Anne @

Exploding head syndrome appears to occur in about 25 percent of students who experience sleep paralysis. In Galway we have consistently found approximately 30 percent of students report experiencing SP. So in effect the rarity of Exploding head syndrome may be an artefact of not having looked for it.

Jonathan @

Very interesting - anyone have any insights to using prazosin successfully for nightmares? My experience is that in reality the benefit is pretty limited.

Any recommendations for treating parasomnias?

Barbara @

I've had a good number of patients report improvement with low dose prazosin, less frequent, less intense nightmares, sometimes remission. I reserve trial for sleepers with frequency, physiological activation and distress. Adverse reactions in clinic: Unusual report of worsening of nightmares. Sometimes orthostatic hypotension. I hypothesize prazosin interferes with the escalating physiologic activation in sleep. Teaching includes take immediately before going to bed with bp parameters. Teaching about orhostatic hypotension, risk for falls with injury or death, practice of progressive rising if getting up at night is necessary. .I am wary of using prazosin for nightmares generally. Parasomnias are fascinating. One area of practice that remains mostly in the dark.

Richard Anthony Peckham PMHNP-BC

Richard Anthony @

I have had very similar experience as described by John Anthony, and agree with all the teaching points.

Doreen @

Correction, response reference was to Richard Anthony, not John.

Doreen @

There's a lot of anecdotal material on the www about the vivid dream side effects for metropolol, a common high blood pressure med - and I could add my own experience with this. Vivid only begins to describe the experience! A study, small numbers, here:

Eur J Clin Pharmacol. 1985;28 Suppl:69-72.
CNS-related side-effects with metoprolol and atenolol.
Cove-Smith JR, Kirk CA.
Abstract
Vivid and bizarre dreams, hallucinations, sleep disturbance and psychosis have all been described following treatment with beta-blockers. It has been suggested that these central nervous system (CNS) side-effects are related to the degree of lipophilicity of the beta-blocker. A randomized double-blind crossover study was performed to compare the incidence of CNS side-effects with atenolol and metoprolol in hypertensive patients who had reported CNS side-effects with lipophilic beta-blockers. Eleven women and six men completed the study, in which a 30-item psychiatric questionnaire was used to detect changes in psychological status and possible CNS side-effects. Discontinuation of the original lipophilic beta-blocker produced a significant improvement in quality of sleep, dreams, concentration, memory, energy, and anxiety. No significant CNS side-effects were reported with atenolol, but introduction of metoprolol caused a significant increase in the incidence of sleep disturbance (p less than 0.01) and restless nights (p less than 0.05), as well as failure to achieve satisfactory sexual intercourse (p less than 0.05). When compared with atenolol, metoprolol was associated with a significantly higher incidence of restless disturbed nights (p less than 0.05). Blood pressure control was identical for both beta-blockers. This study appears to confirm the association between CNS-related side-effects and the lipophilicity of beta-blockers.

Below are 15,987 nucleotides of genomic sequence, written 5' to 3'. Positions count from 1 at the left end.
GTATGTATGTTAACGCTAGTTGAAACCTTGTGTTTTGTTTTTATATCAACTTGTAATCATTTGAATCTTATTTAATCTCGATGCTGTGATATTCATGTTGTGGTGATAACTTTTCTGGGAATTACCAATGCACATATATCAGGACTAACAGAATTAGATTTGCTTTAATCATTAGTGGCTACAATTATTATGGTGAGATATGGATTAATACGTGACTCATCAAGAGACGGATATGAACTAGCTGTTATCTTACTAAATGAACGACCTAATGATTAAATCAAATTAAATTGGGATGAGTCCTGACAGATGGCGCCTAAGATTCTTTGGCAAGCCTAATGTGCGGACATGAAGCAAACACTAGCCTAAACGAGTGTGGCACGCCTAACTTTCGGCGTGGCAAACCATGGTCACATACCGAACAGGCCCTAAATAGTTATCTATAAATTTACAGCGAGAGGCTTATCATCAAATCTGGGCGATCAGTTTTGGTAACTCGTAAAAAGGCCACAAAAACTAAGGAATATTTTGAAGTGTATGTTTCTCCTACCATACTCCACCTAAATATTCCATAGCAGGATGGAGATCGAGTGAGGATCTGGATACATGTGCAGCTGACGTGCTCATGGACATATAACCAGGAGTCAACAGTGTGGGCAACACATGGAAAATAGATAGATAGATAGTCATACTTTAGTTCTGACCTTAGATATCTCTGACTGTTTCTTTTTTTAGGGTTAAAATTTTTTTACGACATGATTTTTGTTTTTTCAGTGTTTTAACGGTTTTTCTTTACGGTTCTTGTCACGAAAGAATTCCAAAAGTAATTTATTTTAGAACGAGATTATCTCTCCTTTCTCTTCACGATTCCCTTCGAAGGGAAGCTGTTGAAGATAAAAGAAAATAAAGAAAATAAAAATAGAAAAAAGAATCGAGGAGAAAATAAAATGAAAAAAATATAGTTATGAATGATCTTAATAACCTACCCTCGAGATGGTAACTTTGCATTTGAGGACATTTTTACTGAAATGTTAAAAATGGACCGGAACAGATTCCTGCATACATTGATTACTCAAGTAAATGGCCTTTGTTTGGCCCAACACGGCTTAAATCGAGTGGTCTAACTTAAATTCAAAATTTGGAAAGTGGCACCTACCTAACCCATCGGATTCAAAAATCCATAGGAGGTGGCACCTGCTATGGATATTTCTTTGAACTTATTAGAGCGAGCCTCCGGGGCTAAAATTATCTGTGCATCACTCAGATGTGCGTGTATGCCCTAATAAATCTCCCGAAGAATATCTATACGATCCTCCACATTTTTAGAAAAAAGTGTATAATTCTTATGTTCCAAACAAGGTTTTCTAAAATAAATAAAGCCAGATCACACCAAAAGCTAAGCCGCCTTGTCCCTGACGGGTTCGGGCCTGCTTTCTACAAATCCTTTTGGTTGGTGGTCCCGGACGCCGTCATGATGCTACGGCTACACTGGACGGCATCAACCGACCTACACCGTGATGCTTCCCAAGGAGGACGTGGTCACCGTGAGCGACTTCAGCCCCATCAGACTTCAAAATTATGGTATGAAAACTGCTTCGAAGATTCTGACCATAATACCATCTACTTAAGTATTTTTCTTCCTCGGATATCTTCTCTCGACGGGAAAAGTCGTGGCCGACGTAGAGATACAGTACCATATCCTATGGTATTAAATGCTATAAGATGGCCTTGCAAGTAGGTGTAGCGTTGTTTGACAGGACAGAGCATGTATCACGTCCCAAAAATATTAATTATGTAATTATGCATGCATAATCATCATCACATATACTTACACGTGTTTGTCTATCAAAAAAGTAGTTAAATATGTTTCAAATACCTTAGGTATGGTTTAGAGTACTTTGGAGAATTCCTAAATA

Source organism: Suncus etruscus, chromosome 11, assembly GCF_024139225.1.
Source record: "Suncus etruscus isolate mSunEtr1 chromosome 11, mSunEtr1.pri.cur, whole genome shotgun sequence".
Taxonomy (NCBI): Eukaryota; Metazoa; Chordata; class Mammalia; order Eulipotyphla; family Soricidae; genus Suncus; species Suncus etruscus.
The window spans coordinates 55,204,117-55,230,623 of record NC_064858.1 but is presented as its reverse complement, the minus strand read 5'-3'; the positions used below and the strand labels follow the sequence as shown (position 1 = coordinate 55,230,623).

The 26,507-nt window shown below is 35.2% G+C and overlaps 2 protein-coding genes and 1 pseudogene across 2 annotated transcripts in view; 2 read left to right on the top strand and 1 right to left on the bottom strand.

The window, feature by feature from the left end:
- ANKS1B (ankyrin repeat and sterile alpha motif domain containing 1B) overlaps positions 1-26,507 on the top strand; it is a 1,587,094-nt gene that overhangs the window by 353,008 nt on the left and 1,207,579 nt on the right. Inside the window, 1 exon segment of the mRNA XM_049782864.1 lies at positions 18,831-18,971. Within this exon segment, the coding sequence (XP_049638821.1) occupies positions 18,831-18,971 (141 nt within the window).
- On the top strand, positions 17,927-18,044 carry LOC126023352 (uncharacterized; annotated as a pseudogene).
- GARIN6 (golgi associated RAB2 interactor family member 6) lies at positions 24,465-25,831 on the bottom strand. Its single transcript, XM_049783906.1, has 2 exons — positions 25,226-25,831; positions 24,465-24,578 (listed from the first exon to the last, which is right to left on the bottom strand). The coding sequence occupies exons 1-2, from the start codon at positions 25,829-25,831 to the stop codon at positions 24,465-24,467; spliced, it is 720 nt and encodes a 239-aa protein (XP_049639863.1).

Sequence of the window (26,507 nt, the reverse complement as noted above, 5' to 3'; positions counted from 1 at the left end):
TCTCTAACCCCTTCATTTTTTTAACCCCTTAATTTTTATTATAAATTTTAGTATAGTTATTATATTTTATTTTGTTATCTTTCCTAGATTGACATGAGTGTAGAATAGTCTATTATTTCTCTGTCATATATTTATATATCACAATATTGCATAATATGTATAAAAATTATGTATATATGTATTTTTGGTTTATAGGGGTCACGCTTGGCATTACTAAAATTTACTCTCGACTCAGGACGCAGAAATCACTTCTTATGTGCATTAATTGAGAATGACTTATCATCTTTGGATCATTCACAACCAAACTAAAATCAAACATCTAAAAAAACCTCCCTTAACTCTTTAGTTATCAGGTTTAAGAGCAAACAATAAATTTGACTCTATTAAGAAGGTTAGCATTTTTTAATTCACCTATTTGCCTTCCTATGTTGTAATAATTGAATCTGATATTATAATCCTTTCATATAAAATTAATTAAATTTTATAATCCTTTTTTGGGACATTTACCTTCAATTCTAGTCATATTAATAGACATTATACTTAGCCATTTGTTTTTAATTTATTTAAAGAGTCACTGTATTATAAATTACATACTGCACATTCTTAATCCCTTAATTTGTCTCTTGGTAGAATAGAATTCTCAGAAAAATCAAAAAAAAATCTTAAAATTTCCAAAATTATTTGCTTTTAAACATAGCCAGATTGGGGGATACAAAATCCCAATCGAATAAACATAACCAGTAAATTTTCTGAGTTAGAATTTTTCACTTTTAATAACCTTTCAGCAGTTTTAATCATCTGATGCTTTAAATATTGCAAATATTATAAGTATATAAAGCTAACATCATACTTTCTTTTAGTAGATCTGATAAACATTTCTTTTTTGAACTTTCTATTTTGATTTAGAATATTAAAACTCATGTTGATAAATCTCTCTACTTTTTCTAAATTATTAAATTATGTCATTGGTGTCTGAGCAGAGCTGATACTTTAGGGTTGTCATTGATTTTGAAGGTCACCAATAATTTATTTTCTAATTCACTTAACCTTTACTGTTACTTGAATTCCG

Alex @

Great information !!!

Kathie @

Interesting topic Want to know more.....

Susan @

My impression is that older sleep episodes that unconscious. We need careful studies on and off
antipsychotics to demonstrate which sleep disorders respond and which don't.
We may well be undertreating serious psychotic symptoms during sleep.

Augustus F. Kinzel, M.D.

Augustus @

GUS I know you from somewhere, but I cant recall where Tufts Med in the 60"s Boston City Hospital USNAVY VN WAR General Patch troop ship??? ken zack harvard '60 tufts med 64 krzack@comcast.net

Kenneth @

An interesting thought about psychosis. This writer once had recurring nightmares. I was a lost soul occupying the attic of an isolated country mansion, a beautiful ruin slowly, dangerously falling down around me. I can see the elegant deteriorating grounds now as I write this. My own ghost haunting the place my weird unsuccessful solitary life in the gloom. I would be surprised to have the dream again and recognize the place. As unbelievably I was making repairs like This Old House. Dreams may serve a purpose. The problem was that my life was the nightmare. I'm feeling much better now if anyone should ask.

Richard Anthony Peckham PMHNP-BC

Richard Anthony @

So how do you treat these?

Anne @

Any research being done on sleep talking (somniloquy)?

Jack @

I had a patient who reported having a seizure while sleeping in several occasions, I send him to an Sleep Lab, to rule out Sleep Apnea, that was confirmed; seizures disappeared with CPAP, to return one night when he had the device disconnected.
The low Oxygen saturation because of Sleep Apnea could trigger a group of neurons to fire and generate the shakes

Jose @

Interesting. Thank you.

veronica @